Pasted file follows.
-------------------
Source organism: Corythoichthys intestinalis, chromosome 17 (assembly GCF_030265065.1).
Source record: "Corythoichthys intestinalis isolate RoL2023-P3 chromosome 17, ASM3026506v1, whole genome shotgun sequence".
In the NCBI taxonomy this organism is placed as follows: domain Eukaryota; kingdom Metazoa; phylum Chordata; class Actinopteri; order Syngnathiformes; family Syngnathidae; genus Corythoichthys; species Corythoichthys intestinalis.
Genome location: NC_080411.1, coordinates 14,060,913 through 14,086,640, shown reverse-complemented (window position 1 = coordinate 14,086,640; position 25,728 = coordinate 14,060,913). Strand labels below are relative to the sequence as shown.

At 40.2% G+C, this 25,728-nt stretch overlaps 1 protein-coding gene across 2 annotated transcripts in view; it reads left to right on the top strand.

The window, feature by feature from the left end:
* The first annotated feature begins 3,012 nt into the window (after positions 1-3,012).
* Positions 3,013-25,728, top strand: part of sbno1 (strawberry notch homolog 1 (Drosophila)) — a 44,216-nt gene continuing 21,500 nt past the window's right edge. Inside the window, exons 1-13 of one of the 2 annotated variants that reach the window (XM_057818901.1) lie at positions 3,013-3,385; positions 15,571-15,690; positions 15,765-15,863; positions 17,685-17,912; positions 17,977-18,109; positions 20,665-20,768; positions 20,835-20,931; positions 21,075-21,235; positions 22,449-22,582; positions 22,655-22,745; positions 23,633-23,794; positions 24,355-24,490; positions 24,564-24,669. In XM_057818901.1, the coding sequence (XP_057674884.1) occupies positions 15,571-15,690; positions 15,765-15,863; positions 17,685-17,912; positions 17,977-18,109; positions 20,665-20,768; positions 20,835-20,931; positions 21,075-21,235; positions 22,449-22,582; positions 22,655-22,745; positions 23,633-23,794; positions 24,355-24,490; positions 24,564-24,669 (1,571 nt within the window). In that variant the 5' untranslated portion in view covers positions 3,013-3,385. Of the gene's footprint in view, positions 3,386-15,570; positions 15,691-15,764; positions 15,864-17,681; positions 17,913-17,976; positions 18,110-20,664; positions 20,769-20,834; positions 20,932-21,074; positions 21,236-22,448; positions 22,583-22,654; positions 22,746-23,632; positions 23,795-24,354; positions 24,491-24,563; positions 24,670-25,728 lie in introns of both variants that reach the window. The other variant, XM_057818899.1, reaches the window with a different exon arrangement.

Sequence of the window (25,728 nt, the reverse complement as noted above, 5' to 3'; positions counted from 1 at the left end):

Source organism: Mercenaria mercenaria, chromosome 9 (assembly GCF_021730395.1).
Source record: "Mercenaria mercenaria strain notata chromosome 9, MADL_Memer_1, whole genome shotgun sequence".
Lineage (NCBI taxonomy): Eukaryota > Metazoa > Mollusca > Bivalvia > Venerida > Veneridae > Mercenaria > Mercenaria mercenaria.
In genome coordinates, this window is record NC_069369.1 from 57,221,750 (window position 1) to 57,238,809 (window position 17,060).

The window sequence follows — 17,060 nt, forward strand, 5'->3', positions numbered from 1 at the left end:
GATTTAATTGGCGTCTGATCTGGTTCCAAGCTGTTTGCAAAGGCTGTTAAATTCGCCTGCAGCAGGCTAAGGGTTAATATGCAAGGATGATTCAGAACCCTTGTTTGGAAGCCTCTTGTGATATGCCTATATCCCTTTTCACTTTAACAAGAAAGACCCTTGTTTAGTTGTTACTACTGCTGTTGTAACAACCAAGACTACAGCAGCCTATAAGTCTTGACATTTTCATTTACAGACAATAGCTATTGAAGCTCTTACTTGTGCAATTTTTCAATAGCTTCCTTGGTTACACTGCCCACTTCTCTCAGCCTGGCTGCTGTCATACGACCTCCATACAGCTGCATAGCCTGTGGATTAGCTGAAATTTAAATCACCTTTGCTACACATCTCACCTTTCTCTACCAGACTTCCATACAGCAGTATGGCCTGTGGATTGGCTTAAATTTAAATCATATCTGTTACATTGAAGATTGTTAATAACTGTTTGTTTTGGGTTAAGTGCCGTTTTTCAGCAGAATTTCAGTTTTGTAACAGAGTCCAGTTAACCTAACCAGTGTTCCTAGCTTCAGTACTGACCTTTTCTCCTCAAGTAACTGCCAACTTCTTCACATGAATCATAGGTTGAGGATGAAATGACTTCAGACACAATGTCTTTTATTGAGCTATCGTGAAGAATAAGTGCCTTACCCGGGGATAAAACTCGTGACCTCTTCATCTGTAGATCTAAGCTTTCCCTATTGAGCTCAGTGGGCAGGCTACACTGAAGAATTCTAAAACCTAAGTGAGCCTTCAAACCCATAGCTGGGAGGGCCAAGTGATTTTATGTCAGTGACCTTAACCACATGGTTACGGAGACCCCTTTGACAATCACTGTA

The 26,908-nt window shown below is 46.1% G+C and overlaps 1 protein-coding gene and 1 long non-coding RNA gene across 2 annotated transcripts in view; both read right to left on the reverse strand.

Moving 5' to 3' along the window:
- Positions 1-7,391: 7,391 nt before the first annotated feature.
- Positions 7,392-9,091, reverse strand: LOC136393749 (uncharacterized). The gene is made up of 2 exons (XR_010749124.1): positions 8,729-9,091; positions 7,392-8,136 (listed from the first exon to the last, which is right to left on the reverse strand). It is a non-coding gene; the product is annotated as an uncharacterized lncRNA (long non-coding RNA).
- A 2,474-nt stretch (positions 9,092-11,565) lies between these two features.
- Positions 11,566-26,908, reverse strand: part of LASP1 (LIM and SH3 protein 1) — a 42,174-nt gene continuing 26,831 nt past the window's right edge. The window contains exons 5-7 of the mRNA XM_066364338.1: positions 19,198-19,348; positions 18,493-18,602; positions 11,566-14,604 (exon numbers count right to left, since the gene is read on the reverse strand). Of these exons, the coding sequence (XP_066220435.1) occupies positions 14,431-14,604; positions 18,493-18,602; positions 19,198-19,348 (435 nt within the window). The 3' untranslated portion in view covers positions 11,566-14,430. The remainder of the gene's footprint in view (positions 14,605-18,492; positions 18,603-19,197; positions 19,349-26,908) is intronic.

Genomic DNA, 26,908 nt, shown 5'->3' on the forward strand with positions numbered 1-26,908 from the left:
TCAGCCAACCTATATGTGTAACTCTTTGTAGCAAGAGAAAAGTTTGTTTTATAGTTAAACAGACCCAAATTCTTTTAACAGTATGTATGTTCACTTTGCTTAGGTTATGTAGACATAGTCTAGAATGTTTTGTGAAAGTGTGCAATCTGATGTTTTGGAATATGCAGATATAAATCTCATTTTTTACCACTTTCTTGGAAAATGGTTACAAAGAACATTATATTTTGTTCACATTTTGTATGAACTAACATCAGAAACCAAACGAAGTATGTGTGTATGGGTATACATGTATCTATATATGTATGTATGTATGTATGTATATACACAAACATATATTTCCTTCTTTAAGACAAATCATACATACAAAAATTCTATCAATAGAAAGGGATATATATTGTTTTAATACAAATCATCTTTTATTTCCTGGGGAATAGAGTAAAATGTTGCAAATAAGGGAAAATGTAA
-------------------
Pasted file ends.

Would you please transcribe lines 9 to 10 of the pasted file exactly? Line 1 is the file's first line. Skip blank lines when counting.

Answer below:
Sequence of the window (25,728 nt, the reverse complement as noted above, 5' to 3'; positions counted from 1 at the left end):

Source organism: Mercenaria mercenaria, chromosome 9 (assembly GCF_021730395.1).